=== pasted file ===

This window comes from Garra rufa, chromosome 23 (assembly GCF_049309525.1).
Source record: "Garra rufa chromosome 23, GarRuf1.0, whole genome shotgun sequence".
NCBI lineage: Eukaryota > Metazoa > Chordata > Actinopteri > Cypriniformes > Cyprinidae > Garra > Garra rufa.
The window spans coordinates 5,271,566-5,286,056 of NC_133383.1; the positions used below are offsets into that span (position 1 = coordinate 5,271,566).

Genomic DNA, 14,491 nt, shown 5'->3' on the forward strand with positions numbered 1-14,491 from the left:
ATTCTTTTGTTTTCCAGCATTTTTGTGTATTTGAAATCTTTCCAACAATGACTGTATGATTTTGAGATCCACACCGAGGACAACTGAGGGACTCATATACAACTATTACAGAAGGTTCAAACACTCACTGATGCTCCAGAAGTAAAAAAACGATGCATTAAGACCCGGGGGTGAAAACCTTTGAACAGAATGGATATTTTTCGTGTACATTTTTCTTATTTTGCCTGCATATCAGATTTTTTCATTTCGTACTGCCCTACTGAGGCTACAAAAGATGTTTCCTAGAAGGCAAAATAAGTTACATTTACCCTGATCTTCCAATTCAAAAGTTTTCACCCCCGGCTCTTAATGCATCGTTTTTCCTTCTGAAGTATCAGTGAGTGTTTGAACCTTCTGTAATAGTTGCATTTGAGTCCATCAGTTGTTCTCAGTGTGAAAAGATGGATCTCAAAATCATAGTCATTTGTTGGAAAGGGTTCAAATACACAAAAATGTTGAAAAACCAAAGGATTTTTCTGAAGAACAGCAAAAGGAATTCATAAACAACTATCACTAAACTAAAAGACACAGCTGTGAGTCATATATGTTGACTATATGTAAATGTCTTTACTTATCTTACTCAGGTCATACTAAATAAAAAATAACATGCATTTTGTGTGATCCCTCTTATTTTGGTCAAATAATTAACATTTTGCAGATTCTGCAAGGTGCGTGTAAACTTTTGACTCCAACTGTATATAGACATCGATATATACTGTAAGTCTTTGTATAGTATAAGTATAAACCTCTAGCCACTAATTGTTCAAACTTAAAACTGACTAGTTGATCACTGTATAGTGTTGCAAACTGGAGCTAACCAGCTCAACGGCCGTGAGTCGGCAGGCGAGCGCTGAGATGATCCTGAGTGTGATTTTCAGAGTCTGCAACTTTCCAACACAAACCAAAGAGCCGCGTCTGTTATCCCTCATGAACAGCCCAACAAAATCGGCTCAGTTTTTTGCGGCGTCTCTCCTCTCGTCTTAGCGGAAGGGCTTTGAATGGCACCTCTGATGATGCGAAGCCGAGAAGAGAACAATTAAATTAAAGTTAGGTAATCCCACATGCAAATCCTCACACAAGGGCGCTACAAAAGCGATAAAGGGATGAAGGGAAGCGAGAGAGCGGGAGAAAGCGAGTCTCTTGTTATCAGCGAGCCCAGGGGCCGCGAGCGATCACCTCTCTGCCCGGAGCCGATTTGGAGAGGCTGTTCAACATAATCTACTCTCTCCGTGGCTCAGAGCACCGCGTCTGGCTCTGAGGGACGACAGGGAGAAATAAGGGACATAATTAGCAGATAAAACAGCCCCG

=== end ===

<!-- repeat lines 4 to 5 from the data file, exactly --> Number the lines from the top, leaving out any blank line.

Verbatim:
The window spans coordinates 5,271,566-5,286,056 of NC_133383.1; the positions used below are offsets into that span (position 1 = coordinate 5,271,566).

Genomic DNA, 14,491 nt, shown 5'->3' on the forward strand with positions numbered 1-14,491 from the left: